When ships carrying rescued passengers arrived, Van Anda rented out a floor in a hotel a block from where R.M.S. Carpathia would dock with survivors and install four telephone lines direct to New York Times offices. Van Anda persuaded Guglielmo Marconi, the inventor of wireless, to interview the Titanic's wireless operator on board the Carpathia and scored another scoop with the last messages of Titanic.
Treaty of Versailles, signed in Paris, ended the First World War. Woodrow Wilson presented his Fourteen Points to keep the world safe for democracy, but other Allied leaders wished to punish Germany. At left, Lloyd George of England, Orlando Vittorio of Italy, Georges Clemenceau of France and U.S. president Woodrow Wilson in Paris were negotiating the treaty that would breed resentment in Germany, leading to the rise of Adolf Hitler and World War II.
During the 1910s, American's interest in muckraking journalism waned and publishers shifted focus as their audience's tastes changed. Magazines like Vanity Fair, The Smart Set and Vogue focused on the lifestyles of the rich, while the squalid lives of the underclass became the staple of tabloid newspapers and confessional magazines.
New technologies also made the 1910s important. The Radio Act of 1912 marked the first time Congress attempted to regulate the new technology, also known as the wireless telegraph. The act put radio waves in control of government, which divided the bandwidths up for different uses. Each broadcaster was assigned a three- or four-letter codes and all ships were required to carry wireless radio equipment, due in part to the Titanic disaster in April of 1912. The use of radio would expand during the 1910s, especially after wartime advances funded by the United States military filtered down into commercial use in the media industry.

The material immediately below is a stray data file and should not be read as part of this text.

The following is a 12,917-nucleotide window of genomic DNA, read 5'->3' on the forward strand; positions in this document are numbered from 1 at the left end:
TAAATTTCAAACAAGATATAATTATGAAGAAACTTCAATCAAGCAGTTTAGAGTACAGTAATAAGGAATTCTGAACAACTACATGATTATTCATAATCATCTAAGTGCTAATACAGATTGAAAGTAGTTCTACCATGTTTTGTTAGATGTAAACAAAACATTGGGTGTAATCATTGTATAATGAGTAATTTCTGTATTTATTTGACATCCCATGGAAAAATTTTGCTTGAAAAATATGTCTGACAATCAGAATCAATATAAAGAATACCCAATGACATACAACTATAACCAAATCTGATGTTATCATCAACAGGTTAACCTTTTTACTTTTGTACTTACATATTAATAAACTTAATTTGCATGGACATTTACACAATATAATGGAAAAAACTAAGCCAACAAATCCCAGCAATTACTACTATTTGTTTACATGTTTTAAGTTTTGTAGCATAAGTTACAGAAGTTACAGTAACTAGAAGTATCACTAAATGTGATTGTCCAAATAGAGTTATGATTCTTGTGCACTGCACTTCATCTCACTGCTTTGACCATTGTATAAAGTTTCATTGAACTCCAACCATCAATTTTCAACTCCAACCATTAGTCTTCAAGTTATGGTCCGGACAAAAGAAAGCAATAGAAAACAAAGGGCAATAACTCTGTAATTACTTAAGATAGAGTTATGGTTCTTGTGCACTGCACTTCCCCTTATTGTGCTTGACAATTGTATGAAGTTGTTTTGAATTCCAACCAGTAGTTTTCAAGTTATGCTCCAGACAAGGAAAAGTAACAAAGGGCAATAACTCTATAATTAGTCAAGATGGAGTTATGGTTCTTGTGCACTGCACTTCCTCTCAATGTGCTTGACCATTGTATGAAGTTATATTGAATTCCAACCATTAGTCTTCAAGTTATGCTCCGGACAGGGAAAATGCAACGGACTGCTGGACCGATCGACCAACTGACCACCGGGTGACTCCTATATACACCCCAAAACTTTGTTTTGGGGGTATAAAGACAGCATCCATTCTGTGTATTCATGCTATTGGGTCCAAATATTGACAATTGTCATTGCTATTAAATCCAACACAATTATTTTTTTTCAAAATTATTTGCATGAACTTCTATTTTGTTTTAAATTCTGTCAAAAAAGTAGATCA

With the start of the First World War, modern war journalism was born upon the battlefields of Europe and the Middle East, and nurtured by journalists like Richard Harding Davis, Floyd Gibbons, Peggy Hull and Lowell Thomas. Hundreds of American journalists provided unprecedented and unmatched coverage of the war. Back on the home front, modern propaganda in America was born when President Woodrow Wilson created the Committee of Public Information, headed by George Creel, to help manage the flow of news and information to the American populace.
Movies became increasingly popular with the public, but many serious actors refused to work in the new medium. One of the early silent film stars and a beloved actor of the early century was Charlie Chaplin. His first big-studio picture came out in 1914, which he starred in and directed. Chaplin was also known to write the accompanying music for his silent films. Other stars of the first age of film include Rudolf Valentino, Lillian Gish, Buster Keaton, Lon Chaney, Mary Pickford and Fatty Arbuckle.
D. W. Griffith's Birth of a Nation would prove to be the most popular and most controversial film of the decade. Highlighting the rise of the Ku Klux Klan, Griffith's reputation would be stained by his most "successful" film. Lillian Gish called him "the father of film" and Charlie Chaplin called him "the teacher of us all."
Newsreels, still in their childhood as a new medium, would continue to mature. Woodrow Wilson, during the twilight of his presidency, spent many hours watching newsreels of himself during the happier moments of his administration.